Technically, this is now known as People’s “Beautiful” issue, per the press release. But there’s always a feeling that whoever lands the cover is considered Most Beautiful Person in the World, even though that designation itself has only appeared a handful of times: “World’s Most Beautiful Woman” was used in 2011, with J.Lo; in 2012, with Beyonce; in 2013, with Gwyneth (whose banal tips for staying beautiful were “a nightly bath” and “using a hot washcloth,” the latter of which today’s GOOP would probably sell for $500); 2015, with Sandra Bullock; and 2017, with Julia Roberts (for the record-setting fifth time, and yes, the cover line was “Julia!”). And so, while Helen Mirren is not specifically referred to here as the World’s Most Beautiful Woman, we will likely remember her as such anyway, and really, who can argue it? I realize this is tempting fate in the comments, but I don’t think I’ve ever heard a single person be like, “I mean… Helen Mirren is okay I GUESS,” or, “Helen Mirren? Try Helen Meh-ren.” It doesn’t happen, and not only because that last joke is so terrible. The world is unanimous on her timeless, glorious fabulousness. She’s 76, and she’s forever Still Got It, as they say. (It’s a good week for the late septuagenarian set, as Lauren Hutton is on the cover of Harper’s Bazaar, which we’ll put up later today.) Although Helen herself claimed to be astonished when she heard.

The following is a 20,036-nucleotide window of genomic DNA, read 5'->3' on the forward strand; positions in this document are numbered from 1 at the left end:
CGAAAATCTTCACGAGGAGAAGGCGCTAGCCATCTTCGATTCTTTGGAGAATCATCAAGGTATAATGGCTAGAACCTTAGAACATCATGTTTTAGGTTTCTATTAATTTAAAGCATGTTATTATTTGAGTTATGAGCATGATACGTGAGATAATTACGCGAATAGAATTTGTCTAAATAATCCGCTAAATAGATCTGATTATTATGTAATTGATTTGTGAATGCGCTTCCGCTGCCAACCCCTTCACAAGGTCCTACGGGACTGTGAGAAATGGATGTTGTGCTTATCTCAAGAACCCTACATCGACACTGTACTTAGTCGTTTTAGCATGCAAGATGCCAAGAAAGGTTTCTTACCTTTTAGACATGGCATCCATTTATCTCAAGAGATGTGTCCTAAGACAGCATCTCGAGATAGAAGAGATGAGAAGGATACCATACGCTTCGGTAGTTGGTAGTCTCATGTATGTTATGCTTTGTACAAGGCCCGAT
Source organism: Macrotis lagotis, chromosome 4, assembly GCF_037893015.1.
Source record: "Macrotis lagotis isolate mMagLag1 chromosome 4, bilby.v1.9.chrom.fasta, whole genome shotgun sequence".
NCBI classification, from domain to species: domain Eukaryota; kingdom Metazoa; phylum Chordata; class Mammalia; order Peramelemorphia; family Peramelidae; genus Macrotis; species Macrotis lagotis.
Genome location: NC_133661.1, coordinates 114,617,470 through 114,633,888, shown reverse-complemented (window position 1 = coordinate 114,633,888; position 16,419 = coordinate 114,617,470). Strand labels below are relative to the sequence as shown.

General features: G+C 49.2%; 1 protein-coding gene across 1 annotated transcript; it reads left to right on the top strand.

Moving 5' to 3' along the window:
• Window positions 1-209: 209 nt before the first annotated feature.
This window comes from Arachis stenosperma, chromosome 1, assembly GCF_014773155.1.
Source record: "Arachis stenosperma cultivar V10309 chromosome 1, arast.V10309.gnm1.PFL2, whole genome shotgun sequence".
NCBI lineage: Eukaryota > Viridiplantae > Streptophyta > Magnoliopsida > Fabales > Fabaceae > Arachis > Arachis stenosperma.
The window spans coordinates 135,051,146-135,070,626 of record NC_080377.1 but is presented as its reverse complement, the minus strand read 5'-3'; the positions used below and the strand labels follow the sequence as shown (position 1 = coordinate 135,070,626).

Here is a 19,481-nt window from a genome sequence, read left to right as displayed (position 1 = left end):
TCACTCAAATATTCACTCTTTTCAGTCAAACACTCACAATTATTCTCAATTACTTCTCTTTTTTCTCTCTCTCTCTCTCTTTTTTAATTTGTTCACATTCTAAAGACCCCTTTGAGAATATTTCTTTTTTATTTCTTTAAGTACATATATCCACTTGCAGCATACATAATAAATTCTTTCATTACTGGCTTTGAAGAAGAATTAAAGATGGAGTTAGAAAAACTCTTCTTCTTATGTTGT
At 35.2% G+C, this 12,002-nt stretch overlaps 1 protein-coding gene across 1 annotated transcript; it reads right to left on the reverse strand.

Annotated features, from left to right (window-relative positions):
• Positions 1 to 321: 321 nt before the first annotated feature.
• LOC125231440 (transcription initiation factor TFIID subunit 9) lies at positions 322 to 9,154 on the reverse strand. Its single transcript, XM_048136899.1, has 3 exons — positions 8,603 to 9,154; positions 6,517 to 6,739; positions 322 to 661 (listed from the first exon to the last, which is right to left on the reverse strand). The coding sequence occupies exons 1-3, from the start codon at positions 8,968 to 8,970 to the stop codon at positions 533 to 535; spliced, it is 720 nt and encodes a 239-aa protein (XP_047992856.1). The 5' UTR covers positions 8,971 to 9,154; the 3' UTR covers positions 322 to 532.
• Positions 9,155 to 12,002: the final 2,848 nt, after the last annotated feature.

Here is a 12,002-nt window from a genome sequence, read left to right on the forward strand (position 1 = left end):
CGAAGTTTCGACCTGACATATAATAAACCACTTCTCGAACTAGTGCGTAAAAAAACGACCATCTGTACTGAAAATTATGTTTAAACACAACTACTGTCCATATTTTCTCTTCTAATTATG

“I was absolutely sort of gobstruck, as we say in England. I never considered myself ‘beautiful.’ And [at] my age! So I was amazed,” the Oscar winner, 76, says.
It’s not a false play at modesty, she makes clear: “Don’t get me wrong — I love beauty and I love looking at beautiful things. But I don’t like the word beauty [as it’s] associated with the beauty industry—makeup and products, skincare and all the rest of it — because I think it excludes the vast majority of us who are not beautiful.”
“There are incredibly beautiful people in the world, and it’s an absolute delight to look at them, male or female. Beautiful people are a wonder to behold,” adds the actress, who has been L’Oreal Paris spokesperson since 2014. “But most of us are not beautiful. We have other stuff, which is just as powerful as beauty. And I would like to see us celebrate those things … I love the word swagger because I think swagger means I’m confident in myself, I’m presenting myself to the world, I’m enjoying the world around me. I think what is called the beauty industry should be called the swagger industry. We’re giving people swagger.”
You can read the whole profile here. So much of the conversation around beauty in the last decade has leaned toward democratizing the concept of being beautiful, as in, everyone is beautiful in their own ways; here, Helen is arguing that “beautiful” is not universal, but that it doesn’t need to be because there are other things at play which make people remarkable. In the end I think she’s actually saying the same thing — that while only a teeny fraction of the world will ever look as purely physically beautiful as, say, Halle Berry, it also doesn’t matter, because human beings are remarkable in so many
As for the cover itself, Helen looks great in silver, but doesn’t it feel like a bit of a cutesy nod to her age? (The first thing I thought of was Centrum Silver.) But I have to applaud her for looking so coolly confident in a giant messpile of fabric wrapped around a turtleneck. Swagger, indeed. She’s got that on lock.